Have you ever wondered what’s so great about an infinity scarf? Well I have and when a friend recently requested one, very gently and only if I had the time, I got the chance to find out.
Now I’ve seen these things in pictures and nearly every week in the knitting blogs I follow, but I’ve never seen a pattern that had me completely over the moon to start making one, and I have to admit, I didn’t really get it. Why would you want a scarf that loops around and hangs a bit loosely instead of one that you can adjust completely and bring up to cover your freezing face on a windy day? I mean they look great from a fashion standpoint, but practically (and you know that is of primary importance here at CreatorVox), I didn’t see the use.
I really wanted to give my friend the scarf she wanted, though, so I headed into the Local Yarn Shop (LYS) to find some yarn and a pattern. After scouring the shelves and reviewing every infinity scarf pattern they had I still wasn’t satisfied. Approaching one of the women working there I asked if she could demystify this whole phenomenon for me, fully expecting some elaborate, nearly magical, stitches to be involved. Something interesting and worthy of the title ‘infinity’. Well, to my great surprise she told me that there were no special stitches involved at all and that an infinity scarf is essentially a regular scarf just attached together at the ends, or knitted in the round in one great big loop. WHAT???
Incredulous, I asked her what the point was and why there was so much hype about them, and that’s where the magic happened. My friends, the infinity scarf is, indeed, a wonderful object and clearly a necessity in any wardrobe. The kind sales woman demonstrated that, unlike regular scarves, when you wear an infinity scarf and bend down, say to tie a shoe or pick something up, it stays put. No loose ends to drop onto the ground inevitably right into a dirty, slushy puddle. No loose ends to get caught in a door or even in your jacket zipper. Additionally, if knitted with a nice, springy stitch pattern, an infinity scarf will stretch enough to twist around your neck comfortably, but tightly, so that it will actually keep the wind out and cover your face when it’s cold. What a great idea!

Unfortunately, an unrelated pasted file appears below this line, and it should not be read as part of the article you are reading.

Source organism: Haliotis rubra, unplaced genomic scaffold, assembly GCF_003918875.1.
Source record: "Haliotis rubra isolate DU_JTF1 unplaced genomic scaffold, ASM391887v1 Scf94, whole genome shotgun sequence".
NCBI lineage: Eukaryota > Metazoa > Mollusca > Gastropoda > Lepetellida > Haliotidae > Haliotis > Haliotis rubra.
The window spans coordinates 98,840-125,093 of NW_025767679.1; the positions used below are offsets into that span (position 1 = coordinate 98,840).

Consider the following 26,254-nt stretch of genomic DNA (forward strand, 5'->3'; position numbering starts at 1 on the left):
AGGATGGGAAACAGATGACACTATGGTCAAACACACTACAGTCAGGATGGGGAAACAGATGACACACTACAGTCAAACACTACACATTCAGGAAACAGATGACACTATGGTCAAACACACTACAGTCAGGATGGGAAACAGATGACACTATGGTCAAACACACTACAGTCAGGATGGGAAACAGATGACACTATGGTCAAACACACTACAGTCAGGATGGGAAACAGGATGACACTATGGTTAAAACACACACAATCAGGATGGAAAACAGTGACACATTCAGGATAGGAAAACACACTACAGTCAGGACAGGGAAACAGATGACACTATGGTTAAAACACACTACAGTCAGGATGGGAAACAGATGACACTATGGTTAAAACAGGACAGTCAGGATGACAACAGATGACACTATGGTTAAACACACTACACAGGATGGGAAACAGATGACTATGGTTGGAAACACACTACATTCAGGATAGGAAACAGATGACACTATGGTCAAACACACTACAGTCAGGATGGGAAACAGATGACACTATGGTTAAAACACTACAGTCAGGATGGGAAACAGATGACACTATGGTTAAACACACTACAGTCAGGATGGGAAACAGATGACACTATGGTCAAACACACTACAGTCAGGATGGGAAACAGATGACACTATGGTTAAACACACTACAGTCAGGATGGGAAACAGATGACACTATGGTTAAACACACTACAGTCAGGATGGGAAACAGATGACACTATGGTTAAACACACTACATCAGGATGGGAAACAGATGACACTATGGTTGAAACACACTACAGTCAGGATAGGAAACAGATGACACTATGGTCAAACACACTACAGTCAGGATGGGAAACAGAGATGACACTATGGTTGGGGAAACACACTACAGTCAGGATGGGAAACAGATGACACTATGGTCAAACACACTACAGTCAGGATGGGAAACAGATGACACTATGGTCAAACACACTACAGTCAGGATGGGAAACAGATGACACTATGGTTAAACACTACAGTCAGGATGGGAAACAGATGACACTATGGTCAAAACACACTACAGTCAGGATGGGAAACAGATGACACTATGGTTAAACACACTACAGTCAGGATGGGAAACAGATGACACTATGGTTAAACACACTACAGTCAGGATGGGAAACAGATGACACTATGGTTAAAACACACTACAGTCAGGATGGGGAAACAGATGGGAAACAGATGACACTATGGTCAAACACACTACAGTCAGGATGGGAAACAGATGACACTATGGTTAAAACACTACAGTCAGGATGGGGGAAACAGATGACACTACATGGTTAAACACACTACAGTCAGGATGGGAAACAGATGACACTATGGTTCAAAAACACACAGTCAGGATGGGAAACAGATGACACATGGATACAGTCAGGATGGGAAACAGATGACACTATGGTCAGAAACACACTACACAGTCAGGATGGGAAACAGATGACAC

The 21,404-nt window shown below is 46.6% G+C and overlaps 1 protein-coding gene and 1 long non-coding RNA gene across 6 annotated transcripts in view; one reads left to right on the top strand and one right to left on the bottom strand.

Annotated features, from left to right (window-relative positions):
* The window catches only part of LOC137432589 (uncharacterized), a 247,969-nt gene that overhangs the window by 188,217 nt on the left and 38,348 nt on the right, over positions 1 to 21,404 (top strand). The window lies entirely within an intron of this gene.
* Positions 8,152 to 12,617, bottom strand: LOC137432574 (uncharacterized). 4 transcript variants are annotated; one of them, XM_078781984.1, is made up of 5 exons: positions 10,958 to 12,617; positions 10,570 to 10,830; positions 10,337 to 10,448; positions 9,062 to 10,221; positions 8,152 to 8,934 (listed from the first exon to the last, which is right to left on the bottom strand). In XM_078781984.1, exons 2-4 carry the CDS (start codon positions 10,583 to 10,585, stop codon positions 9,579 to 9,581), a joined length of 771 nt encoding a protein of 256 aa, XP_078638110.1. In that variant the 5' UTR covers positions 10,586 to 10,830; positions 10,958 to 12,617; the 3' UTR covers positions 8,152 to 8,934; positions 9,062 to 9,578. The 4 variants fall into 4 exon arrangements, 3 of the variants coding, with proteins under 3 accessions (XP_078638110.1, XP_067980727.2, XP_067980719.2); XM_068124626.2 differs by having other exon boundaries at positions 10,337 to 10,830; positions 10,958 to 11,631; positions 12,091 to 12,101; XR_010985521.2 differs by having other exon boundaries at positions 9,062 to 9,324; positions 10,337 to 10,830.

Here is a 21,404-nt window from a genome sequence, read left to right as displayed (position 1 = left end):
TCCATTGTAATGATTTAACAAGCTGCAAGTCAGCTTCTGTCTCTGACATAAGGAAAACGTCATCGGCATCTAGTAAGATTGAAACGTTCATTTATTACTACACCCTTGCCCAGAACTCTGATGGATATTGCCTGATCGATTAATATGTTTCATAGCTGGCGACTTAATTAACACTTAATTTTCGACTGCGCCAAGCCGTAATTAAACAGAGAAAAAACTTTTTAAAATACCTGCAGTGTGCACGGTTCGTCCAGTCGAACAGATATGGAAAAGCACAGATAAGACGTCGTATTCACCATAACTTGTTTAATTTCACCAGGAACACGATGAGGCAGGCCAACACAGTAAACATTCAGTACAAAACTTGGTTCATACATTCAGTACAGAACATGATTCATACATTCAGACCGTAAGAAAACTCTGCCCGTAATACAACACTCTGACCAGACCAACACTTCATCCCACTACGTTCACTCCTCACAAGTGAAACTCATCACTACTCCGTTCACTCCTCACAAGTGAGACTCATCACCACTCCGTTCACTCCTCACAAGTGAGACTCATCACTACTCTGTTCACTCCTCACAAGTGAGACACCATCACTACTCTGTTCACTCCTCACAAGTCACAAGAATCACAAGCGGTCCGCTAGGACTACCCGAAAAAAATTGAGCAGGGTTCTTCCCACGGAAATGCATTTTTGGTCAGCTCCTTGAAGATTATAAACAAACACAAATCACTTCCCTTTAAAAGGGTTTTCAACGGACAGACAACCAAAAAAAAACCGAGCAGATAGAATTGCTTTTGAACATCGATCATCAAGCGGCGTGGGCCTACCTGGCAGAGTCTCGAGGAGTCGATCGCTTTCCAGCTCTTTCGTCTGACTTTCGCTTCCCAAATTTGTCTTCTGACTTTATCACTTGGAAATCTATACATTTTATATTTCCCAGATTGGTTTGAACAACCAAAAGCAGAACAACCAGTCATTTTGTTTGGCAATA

So after I finished making an infinity scarf for everyone I knew (I wish I was kidding, but I was really hooked), I thought it would be great to have one for myself. The only problem is that I love scarves and I have WAY too many of them already. This is where the hack, in two versions, comes in very handy.
- Select an existing scarf from your collection that you’re happy to alter. Perhaps one you haven’t worn in a while. One without any sort of fringe will be the easiest to turn into an infinity scarf.
- Lay the scarf out flat, like on the floor, and pull one end over until it reaches the other end (basically fold it in half).
- using clothes pins or binder clips, attach the two ends together, then pick it up and try it out. Think about the drape (how it hangs), the length, width, and ‘give’ of the new scarf. Practice taking it on and off and see if the number of loops it makes works for you.
- If it’s too long, then try overlapping the ends.
- Once it’s the size you like, pin it and sew it in place.
- Either make the join/sewing part of the design, like with a contrasting thread, or make it invisible with thread or yarn of the same color.
- If you don’t like how it looks the first time, don’t be afraid to cut your stitches out and start again. That may take extra time, but when you’re happy with the results and wear the scarf all the time it will be worthwhile.
- Same as Version One, but instead of joining the ends, sew about 1-2 inches of one side of the scarf together to make a hole/loop.
- Thread the flat end through the loop end and voila! Adjustable infinity scarf!
The scarf I chose for Version Two was one I made when I was first learning to knit and didn’t know about weighing yarn to make stripes. I just figured that I would have enough at the end to make the same number of stripes as I had in the beginning (based on what illogical premise I can no longer imagine), but alas, that was not the case. The two different sized stripes at the ends have always bothered me so folding the larger stripe back to make a smaller stripe, and then sewing that end into a hole/loop, actually makes it look deliberate instead of like the mistake it actually was. Victory! Now I can wear the scarf proudly, instead of always trying to keep one end in back and one end in front so no one would notice my novice knitting.
Thanks for reading about how to make your own infinity scarf. Don’t be afraid to invent your own method or try a twist on this one. If you don’t like the result you can just remove the stitches and try again.